When you make a big change in your life – when you jump – you need support. If you’re a giver like me, you probably find it difficult to ask others to assist you. I know I used to think that asking for help meant I was weak. I also didn’t want anyone to know that there was anything I didn’t know how to do on my own. Ridiculous, right?!
I eventually learned that asking for help opened me up to being willing to receive and draw upon the brilliance and strength of others. And it allowed others to give to me for a change!
Think for a moment how good it feels when you give to others. By not allowing someone else to give to you, you deprive them of that good feeling. So, when you receive, you’re still giving. It’s a win-win!
We hear all the time how it’s better to give than to receive; how we need to be more giving; how wonderful it is to give. And it certainly is. But for the codependent people-pleasers among us, there is an imbalance to our giving. We offer much more than we get back, which isn’t healthy. So learn to allow other people the pleasure of helping you.
When I asked some of my coaching clients to share their stories with me for my book Jump … And Your Life Will Appear, a part of me felt bad about it. They’d have to go to the trouble of writing it all out! Would they have time? Would they find it painful? Would it be a bother? But one after another thanked me profusely for asking them.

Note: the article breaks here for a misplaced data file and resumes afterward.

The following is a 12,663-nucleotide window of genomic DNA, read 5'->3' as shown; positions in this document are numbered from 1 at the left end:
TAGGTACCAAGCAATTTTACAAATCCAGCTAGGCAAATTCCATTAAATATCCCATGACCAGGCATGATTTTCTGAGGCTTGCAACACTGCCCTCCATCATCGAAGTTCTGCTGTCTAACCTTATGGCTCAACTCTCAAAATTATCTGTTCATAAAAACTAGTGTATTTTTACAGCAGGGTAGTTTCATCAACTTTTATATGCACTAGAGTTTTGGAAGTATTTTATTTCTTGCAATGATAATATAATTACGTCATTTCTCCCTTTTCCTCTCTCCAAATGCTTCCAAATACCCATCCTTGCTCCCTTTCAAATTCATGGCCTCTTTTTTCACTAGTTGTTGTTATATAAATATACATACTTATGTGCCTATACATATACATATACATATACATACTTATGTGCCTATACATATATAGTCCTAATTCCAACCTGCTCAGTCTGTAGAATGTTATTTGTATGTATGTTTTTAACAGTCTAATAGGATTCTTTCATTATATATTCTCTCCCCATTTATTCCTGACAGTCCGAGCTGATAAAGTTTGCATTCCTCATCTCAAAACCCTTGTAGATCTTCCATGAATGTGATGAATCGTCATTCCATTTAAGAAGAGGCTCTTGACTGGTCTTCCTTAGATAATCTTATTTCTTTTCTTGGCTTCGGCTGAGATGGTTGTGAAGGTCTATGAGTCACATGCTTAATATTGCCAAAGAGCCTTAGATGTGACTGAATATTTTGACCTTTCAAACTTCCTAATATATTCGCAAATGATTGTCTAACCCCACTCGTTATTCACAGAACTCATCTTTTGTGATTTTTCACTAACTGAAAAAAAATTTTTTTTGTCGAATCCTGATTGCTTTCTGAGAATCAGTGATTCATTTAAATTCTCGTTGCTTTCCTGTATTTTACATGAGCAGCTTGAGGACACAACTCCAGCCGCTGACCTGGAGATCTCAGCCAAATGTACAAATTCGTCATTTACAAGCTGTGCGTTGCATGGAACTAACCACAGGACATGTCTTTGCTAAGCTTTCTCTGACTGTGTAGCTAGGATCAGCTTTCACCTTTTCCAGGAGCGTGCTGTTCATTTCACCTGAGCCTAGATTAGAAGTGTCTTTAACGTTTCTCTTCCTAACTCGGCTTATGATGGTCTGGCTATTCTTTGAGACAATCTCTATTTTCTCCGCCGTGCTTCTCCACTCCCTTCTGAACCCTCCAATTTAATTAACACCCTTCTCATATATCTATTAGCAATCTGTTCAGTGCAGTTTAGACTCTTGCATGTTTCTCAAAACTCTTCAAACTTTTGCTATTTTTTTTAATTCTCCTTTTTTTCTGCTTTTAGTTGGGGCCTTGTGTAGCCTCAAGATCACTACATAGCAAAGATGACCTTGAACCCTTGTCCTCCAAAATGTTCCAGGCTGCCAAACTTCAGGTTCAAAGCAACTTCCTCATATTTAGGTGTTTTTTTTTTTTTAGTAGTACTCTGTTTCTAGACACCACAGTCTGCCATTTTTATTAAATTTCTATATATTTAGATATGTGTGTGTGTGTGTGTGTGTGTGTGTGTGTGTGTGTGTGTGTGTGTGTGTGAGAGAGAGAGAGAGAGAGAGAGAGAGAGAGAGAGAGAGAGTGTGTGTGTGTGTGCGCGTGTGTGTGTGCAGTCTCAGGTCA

They learned something from writing it down. It was cathartic. It was helpful to them. It gave them the gift of sharing their stories with me. Once again, I learned the value of asking for help – not just for my benefit as the recipient, but for the benefit of the givers as well.
When you ask for what you need to receive, you allow someone else to have the pleasure of giving. Asking for help is also a way for you to honor someone’s gifts and talents. When you give someone a chance to do what they do best, you give them a chance to shine.
Imagine a world where everyone feels it’s too selfish to receive. No one would have that profound pleasure of knowing they’ve helped someone else. The world functions in a healthier way when there is a balanced, steady flow back and forth.
If you’re a giver, it can be difficult to learn to make clean, clear, direct requests for assistance. But when you make changes in your life, it’s important to get support. Think about the good feeling you get when you help others. Why would you want to deny that to someone else? Remember, when you receive you still give… it’s a win-win!
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